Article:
I finished this sweater today. I actually knit this before I moved, in some kind of too-busy-to-rest frenzy, but I hadn't grafted the underarm stitches, so I couldn't call it officially finished until now. It's a nice chunky cotton sweater, which will be useful in my always-freezing office. And it's green! I followed the Selvedge Cardigan pattern from this magazine. I just started reading Susan Sontag's journals (As Consciousness Is Harnessed to Flesh), and while it's a little difficult to sit down and read for all its fragmented passages, she certainly wrote some wonderful sentences here and there. Like this one:
Writing is a little door. Some fantasies, like big pieces of furniture, won't come through.
Indeed. This blog, for me, has been a kind of exercise of squeezing a whole host of imagined furniture through a very small, very oddly shaped door. And most of the time I have to take them apart outside and pull them in bit by bit, and try to reassemble them, only to find that parts are missing or don't fit together the same way anymore.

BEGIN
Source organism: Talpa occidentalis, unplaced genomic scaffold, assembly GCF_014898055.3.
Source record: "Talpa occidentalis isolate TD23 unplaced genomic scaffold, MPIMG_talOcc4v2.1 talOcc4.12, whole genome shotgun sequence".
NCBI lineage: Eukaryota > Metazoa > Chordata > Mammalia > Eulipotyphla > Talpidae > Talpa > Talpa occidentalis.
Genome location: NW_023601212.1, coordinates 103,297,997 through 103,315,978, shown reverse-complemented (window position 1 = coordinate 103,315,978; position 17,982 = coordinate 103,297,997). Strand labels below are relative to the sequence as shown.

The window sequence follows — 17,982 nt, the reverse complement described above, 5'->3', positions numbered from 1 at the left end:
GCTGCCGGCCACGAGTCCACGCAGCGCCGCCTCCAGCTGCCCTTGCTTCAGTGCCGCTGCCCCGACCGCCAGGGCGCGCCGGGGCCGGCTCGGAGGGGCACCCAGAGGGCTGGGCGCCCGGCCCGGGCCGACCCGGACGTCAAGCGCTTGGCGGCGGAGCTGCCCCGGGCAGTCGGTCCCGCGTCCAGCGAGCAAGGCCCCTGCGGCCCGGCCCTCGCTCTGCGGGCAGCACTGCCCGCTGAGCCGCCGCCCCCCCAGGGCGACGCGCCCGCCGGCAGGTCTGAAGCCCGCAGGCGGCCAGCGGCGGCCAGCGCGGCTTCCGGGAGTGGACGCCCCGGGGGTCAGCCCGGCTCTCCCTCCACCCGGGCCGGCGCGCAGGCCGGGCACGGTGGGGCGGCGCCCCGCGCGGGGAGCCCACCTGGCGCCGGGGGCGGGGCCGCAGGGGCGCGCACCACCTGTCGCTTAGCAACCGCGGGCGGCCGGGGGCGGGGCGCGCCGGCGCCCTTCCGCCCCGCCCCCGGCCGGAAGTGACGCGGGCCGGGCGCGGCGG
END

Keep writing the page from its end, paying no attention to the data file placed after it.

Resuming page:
This is a struggle I'm very familiar with in a different arena, a frustration I've written about in my own journals before, using much less elegant language than Susan. It came up frequently when I was hustling through my last semester of design school, working a full-time job and pushing myself to be creative(!) and brilliant(!) for an additional 30 hours every week. Naturally, I got stuck a lot, and tried to trick my stubborn brain into getting unstuck, but much of the time it felt like this door (of design) was impossibly small and my ideas impossibly slippery.
But I get some kind of amusement from being reminded that all those in any creative profession struggle with this. And I would love to see some kind of compendium of frustrations by great artists and writers, juxtaposed with their work. I want to see an exhibit where the plate next to the art notes this struggle on the list of materials: oil, gouache, charcoal, self-berating, scotch. Like every piece of art is some kind of diplomatic agreement between the artist and his or her idea, some kind of approximation of genius.